Oxhill News

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South Warwickshire, England.

The Oxhill News

May 2008

This months News



Nature Notes

The month of May was come, when every lusty heart beginneth to blossom, and to bring forth fruit.  For, like as herbs and trees bring forth fruit and flourish in May, in like wise every lusty heart that is any manner a lover, springeth, burgeneth, buddeth, and flowrisheth in lusty seeds.  For it giveth unto all lovers courage, that lusty month of May.  Sir Thomas Malory, Morte d’Arthur 1470.

Now May is by tradition the month of merrymaking, but there are some superstitions that are not quite as merry.  It is said to be a bad time to marry (“Marry in May, rue for aye”), and a bad time to give birth, but don’t worry, for ill health in May can be a good thing: “Whoever is ill in the month of May, for the rest of the year is healthy and gay!”(?)  In the west country it was considered unlucky to buy a broom – you might be considered a witch!  On the up side though, you ladies who spend money on those “stay younger” face creams – forget it - instead go out on the 1st of May and collect May dew, wash your face in this potent dew and it is said your complexion will be restored to beauty.

A big thank you to those of you who have sent me a note of your sightings.  The ones I have received so far are very interesting, but I hope a few more will come in.  There is still time, so drop me something in over the next week or two.  I will report in June’s Nature Notes.

It is quite interesting the different birds you will see in slightly different surroundings.  At the moment I am working in Darley Green, just north of Warwick.  The area is predominantly pasture land and pony paddocks with very small fields and lots of hedgerow trees, once part of the ancient Forest of Arden.  Every day in this garden we see just about all the finches and tits, a trio of Jays, and a pair of Nuthatches, which I am told breed in the garden every year.  I have never seen a Nuthatch in Oxhill.  This is a really pretty little bird – pinky orange breast with a blue-grey back and a jet black eye stripe with white chin.  What catches your attention though is their ability to shuffle up, down and round the tree trunk, and not only in an upright position, but upside down as well.  The Nuthatch is the only British bird that can travel down a tree and it used to be thought that they roosted head down.  One of the pair I was watching would spend five to ten minutes motionless upside down.  Their main diet is nuts which they jam into a crevice in the bark and hammer until they crack the shell.  Many of their old colloquial names relate to this – Nut Topper, Nutcracker, and Nuthack.  The Nuthatch will also tap tree trunks in the manner of a woodpecker, which earns it the names Woodhacker and Woodcracker.  They choose holes in tree trunks or walls as places to nest, and make the entrance smaller by stopping it up with mud until it is exactly the right size – hence the names Mud Dabber and Mud Stopper.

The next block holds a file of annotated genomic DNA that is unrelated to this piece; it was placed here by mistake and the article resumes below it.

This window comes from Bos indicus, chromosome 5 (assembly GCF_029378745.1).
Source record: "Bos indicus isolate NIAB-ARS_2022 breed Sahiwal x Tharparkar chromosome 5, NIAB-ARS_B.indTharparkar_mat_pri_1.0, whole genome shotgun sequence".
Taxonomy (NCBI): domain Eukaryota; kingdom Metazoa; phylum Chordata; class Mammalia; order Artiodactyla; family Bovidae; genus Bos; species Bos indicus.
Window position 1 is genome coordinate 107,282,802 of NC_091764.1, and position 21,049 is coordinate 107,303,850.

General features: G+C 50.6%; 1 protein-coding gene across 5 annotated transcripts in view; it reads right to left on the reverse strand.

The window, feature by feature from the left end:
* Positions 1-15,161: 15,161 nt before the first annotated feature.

May 19th is St Dunstan’s Day – west country legend has it that St Dunstan was a keen brewer of beer who made a pact with the Devil to ensure the destruction of the apple crop on which his rivals, the cider makers, depended.  In exchange for the soul of St Dunstan, the Devil agreed to blight the apple trees with frost on the 17th, 18th and 19th May, at the height of their blossom.

Don’t forget, there is still time to send me your “sightings”.

Grenville Moore

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Last modified: April 29, 2008